Of this there should be no doubt: if America benefited from the good wishes of most of the world after 9/11, global response to a new campaign against Iraq and Iran would be sullen and hostile. The early indicators are clear: Iran's reformist parliament, the spearhead of what may be the first transformation of a fundamentalist Islamist state into a real democracy minced no words in denouncing Bush. "We will not tolerate any aggression" read a statement issued by the parliament. "Bush's recent positions ... constitute a threat to world peace." America's closest allies were more circumspect British foreign minister Jack Straw tried to excuse Bush's words by claiming they were meant to influence forthcoming congressional elections (a full nine months away!). By contrast, applause for the speech came from the well entrenched neocon clique, with William Safire, Charles Krauthammer, and William Kristol hailing Bush's "leadership" from editorial perches in the New York Times and Washington Post. The brain dead Democrats tried to change the subject to Enron.

One problem with Bush is that one can never be sure how well he understands the implications of the words he is given to read in his speeches. After he was drubbed in the 2000 New Hampshire primary, reporters wrote of encountering vocally expressed doubts in the Bush camp about whether trying to elevate the likeable and easygoing governor to the presidency was an idea that had been sufficiently thought through. But the Republican faithful rallied to him, the Christian Right carried him to victory in South Carolina, and for the remainder of the campaign, he issued relatively measured and temperate statements on foreign policy. Still, the thought that he could be manipulated is never far from the surface: he is after all a man whose SAT scores would not in today's college admissions environment secure him admission to a competitive state university unless he could play wide receiver. Has the President ever contemplated the way wars have sometimes spun out of control of those who planned and started them? Has he read even a popular history of the origins of World War I? There is no reason to think so.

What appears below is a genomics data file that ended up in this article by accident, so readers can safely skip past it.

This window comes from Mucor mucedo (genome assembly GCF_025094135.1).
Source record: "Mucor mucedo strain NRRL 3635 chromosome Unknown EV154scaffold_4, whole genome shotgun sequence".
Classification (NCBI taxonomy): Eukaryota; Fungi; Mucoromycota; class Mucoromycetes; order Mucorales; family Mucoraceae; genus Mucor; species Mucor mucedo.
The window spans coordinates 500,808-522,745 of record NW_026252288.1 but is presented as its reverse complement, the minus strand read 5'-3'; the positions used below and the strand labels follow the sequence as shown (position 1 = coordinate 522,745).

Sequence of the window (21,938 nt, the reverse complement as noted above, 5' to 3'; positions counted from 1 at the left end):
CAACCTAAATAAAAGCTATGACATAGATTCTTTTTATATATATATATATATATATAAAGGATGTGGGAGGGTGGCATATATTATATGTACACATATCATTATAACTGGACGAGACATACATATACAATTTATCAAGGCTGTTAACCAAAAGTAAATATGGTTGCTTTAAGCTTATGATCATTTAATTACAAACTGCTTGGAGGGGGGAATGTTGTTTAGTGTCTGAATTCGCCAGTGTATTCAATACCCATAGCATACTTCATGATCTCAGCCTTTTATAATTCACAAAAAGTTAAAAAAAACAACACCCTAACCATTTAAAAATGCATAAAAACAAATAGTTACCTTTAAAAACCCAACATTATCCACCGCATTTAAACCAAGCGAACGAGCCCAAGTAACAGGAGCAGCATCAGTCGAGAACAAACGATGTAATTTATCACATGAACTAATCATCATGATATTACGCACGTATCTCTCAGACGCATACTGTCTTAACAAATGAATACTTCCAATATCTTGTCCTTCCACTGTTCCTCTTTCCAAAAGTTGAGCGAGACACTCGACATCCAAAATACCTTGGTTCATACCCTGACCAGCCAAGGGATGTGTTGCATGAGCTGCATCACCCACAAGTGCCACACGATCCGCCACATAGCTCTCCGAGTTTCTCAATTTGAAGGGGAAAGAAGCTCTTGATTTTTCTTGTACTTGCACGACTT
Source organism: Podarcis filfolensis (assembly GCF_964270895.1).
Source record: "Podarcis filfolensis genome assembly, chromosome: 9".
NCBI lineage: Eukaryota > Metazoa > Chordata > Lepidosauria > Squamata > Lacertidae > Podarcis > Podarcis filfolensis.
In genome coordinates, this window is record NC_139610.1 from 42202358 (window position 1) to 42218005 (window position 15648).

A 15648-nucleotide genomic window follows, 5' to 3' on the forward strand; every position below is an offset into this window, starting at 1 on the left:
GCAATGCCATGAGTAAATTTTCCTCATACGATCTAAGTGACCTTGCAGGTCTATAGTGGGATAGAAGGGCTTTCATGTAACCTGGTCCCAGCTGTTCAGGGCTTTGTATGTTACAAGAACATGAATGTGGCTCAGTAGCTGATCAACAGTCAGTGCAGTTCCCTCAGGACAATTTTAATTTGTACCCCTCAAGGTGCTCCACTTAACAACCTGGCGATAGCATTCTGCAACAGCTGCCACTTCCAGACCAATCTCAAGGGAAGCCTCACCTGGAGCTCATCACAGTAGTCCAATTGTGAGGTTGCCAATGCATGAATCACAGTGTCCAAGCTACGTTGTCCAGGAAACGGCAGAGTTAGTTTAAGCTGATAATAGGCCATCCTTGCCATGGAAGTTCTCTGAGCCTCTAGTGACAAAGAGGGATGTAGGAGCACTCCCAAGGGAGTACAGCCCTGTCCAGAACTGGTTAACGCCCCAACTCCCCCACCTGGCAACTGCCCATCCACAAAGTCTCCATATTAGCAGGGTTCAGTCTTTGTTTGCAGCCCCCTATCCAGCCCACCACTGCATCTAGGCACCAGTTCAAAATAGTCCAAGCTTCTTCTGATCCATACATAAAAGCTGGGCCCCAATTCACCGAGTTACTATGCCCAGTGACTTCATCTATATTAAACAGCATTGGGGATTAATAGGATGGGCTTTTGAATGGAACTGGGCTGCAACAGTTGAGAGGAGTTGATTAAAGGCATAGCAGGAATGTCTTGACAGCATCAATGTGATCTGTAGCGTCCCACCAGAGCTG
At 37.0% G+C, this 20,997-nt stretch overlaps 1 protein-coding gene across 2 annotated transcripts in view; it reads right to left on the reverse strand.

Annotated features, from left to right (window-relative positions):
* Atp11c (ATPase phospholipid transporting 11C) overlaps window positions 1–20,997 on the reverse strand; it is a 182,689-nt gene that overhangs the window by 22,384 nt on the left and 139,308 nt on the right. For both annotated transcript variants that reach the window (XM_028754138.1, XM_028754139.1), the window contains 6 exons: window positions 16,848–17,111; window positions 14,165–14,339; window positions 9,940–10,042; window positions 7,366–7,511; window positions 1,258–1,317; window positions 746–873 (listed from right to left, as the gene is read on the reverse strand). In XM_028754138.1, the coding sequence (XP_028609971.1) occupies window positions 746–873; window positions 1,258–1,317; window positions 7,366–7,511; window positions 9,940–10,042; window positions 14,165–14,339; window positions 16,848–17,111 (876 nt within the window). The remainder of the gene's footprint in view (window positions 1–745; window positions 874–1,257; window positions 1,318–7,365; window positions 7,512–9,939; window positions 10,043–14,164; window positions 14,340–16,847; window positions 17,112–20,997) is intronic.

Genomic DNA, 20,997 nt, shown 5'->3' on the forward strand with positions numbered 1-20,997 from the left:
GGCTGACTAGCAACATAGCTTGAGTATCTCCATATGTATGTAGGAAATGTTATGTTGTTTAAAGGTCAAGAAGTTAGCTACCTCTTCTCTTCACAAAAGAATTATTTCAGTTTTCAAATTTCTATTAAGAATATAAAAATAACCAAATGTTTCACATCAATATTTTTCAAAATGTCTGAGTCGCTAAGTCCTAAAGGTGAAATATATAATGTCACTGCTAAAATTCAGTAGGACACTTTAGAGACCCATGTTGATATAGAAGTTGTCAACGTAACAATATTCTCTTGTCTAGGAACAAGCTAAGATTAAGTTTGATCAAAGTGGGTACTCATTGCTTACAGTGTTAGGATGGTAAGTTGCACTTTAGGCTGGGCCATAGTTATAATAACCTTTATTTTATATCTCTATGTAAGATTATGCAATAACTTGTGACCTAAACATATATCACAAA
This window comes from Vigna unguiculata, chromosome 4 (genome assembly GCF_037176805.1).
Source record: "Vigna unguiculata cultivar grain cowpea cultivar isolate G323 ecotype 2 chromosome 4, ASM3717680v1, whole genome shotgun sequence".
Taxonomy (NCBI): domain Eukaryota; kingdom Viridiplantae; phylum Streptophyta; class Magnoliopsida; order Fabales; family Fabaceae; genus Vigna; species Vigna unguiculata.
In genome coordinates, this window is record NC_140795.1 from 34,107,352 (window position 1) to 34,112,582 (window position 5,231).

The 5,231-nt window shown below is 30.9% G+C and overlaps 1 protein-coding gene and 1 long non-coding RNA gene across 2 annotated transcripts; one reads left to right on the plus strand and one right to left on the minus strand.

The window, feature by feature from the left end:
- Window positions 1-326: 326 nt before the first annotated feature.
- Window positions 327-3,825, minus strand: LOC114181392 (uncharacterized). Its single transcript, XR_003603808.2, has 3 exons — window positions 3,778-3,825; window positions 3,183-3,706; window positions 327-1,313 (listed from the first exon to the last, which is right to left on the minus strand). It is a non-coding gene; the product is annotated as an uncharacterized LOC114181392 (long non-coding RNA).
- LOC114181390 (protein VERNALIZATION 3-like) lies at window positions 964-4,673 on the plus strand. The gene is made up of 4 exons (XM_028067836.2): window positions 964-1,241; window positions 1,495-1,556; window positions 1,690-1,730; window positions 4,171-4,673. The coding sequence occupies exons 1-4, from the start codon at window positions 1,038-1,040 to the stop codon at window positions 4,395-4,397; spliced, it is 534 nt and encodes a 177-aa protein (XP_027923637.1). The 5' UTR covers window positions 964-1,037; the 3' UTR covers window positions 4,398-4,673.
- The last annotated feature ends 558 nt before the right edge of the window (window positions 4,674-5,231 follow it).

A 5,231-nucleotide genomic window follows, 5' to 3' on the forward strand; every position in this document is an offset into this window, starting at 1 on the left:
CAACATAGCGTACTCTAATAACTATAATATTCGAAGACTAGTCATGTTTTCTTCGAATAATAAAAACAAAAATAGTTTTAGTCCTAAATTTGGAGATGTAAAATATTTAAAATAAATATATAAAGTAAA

If the United States is fortunate, Bush's State of the Union bombast about the "axis of evil" will go down simply as a mistake – a threat that wasn't followed through on (as were many of Bill Clinton's threats), and which will be forgotten as the administration pursues the liquidation of the Al Qaeda networks. But if Bush follows through and starts wars against Iraq and Iran, the United States will find itself without real allies, encountering massive anti-American demonstrations in Europe and throughout the world, and a significant reduction in the quality of anti-terrorist police and intelligence cooperation it now receives from other nations. Much of the world will perceive the war not as legitimate self-defense against a terrorist enemy, but as an act of destabilizing anti-Islamic aggression America is pursuing for its own twisted reasons.

Could Osama bin Laden ask for anything more?

Text-only printable version of this article